There is a right way to criticize school choice programs and a wrong way. The News & Observer in Raleigh, N.C. chose poorly. While arguing against vouchers for low-income students, the editorial board wrote,
“Advocates hailed this “opportunity scholarship” program as a way to help poor families, a group Republicans have shown little interest in otherwise. But in this case, those families are a convenient political tool for conservatives …”
Really? Arguing that low-income people are tools if, and only if, they ally with your political opponents, sounds a bit elitist and entitled. Progressives do not own a monopoly on serving the interests of disadvantaged families (and frankly, believing that conservatives never care about the poor demonstrates a sophomoric understanding of politics). If the current education model doesn’t work, low-income families are under no obligation to support a side that wants to maintain the status quo.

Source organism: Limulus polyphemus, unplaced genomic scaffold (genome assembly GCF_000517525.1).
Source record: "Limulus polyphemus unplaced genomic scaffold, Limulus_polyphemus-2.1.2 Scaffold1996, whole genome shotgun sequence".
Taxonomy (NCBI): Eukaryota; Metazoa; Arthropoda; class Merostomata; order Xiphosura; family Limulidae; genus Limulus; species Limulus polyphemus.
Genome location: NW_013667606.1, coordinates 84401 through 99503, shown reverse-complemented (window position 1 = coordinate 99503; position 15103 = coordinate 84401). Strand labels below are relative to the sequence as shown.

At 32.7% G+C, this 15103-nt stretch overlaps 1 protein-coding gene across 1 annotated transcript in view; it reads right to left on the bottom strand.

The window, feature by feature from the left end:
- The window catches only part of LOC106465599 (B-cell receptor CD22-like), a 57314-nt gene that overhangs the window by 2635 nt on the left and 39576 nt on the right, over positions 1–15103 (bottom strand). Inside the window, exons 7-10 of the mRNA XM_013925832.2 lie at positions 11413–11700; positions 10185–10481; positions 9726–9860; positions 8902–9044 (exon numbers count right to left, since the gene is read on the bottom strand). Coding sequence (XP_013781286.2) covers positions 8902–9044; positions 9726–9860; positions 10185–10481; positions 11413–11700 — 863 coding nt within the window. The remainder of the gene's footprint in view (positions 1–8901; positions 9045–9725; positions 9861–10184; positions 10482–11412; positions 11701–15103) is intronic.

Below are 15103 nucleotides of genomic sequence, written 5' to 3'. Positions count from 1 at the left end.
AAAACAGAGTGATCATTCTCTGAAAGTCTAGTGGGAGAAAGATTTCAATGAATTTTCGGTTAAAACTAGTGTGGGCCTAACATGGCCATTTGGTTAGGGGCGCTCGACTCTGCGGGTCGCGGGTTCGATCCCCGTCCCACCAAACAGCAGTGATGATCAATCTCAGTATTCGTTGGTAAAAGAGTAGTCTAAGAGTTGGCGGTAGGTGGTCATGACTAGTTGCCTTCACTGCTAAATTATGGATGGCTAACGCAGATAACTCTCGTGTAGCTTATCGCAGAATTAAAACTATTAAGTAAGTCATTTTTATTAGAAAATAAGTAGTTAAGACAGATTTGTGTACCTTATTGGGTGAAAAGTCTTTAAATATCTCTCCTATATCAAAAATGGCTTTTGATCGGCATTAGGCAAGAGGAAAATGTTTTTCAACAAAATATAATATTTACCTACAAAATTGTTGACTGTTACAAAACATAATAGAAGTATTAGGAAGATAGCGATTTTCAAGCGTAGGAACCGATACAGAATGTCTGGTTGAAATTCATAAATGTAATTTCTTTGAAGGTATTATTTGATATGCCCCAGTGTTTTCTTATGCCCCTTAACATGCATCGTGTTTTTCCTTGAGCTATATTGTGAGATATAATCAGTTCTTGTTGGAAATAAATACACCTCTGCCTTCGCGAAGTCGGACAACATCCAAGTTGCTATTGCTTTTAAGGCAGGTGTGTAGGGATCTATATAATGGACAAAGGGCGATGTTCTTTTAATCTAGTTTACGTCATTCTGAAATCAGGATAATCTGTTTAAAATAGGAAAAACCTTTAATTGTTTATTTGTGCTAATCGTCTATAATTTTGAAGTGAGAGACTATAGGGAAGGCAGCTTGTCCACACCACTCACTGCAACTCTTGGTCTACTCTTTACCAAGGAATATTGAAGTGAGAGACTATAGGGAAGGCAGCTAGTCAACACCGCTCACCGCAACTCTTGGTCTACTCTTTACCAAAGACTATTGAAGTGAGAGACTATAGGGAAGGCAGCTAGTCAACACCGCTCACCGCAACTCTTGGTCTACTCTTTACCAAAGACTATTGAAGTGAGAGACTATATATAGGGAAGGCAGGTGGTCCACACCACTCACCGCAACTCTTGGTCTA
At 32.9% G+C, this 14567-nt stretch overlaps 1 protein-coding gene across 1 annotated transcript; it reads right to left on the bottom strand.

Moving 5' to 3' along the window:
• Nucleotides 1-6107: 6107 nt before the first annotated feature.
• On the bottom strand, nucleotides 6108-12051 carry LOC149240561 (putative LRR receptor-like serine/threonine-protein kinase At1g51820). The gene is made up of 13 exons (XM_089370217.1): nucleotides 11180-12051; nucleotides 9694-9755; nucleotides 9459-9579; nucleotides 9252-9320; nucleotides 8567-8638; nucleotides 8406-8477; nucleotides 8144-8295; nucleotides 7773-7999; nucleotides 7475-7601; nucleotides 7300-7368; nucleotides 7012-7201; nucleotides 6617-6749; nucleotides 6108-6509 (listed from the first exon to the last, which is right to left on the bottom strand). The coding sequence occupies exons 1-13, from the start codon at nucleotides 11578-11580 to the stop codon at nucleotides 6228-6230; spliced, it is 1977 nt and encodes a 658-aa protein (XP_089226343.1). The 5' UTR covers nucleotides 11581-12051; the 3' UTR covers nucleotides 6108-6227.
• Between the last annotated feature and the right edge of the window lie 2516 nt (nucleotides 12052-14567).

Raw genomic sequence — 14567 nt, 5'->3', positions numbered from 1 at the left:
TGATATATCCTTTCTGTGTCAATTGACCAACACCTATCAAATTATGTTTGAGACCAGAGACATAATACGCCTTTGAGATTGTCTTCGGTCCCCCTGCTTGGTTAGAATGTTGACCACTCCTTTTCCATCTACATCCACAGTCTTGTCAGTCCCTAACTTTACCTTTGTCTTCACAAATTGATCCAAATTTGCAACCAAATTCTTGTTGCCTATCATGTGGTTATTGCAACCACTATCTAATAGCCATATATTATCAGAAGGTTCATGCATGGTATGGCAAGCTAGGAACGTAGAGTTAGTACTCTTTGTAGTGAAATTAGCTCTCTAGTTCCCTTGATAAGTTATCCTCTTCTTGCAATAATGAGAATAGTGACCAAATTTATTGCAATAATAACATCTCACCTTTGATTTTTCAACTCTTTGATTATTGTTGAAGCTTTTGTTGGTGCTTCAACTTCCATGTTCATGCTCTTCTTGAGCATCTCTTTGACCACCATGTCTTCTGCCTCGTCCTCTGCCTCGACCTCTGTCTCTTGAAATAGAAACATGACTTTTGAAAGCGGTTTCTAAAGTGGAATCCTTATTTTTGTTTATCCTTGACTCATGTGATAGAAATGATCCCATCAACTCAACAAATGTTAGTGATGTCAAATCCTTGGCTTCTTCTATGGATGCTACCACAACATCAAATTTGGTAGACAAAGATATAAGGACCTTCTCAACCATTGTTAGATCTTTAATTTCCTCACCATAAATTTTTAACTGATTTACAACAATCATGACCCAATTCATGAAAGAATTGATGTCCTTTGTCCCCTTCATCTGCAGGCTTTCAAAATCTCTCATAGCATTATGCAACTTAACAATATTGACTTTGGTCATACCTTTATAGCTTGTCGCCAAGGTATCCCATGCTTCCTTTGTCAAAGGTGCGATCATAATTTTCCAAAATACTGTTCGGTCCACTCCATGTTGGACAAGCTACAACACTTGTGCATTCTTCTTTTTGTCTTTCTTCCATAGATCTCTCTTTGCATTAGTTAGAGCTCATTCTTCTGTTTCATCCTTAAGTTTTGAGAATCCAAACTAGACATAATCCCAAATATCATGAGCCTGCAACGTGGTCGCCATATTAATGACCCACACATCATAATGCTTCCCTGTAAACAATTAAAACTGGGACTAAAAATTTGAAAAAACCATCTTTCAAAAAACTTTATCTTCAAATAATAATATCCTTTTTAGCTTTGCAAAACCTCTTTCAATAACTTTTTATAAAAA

Besides, this isn’t a Democrat vs. Republican issue. Democrats in North Carolina are already joining forces to support school choice programs throughout the state.
Grade: Needs Improvement
Critics of school choice have been pummeling Sweden for the last year as if it was some sort of smoking gun that proves vouchers don’t work. Two things are at play: Sweden has universal school choice. And among other developed nations, it has seen some of the sharpest declines in international test scores.
Some very simplistic analyses, including a recent Slate article by an economist at Columbia, saw the correlation and concluded private schools and school choice were at fault.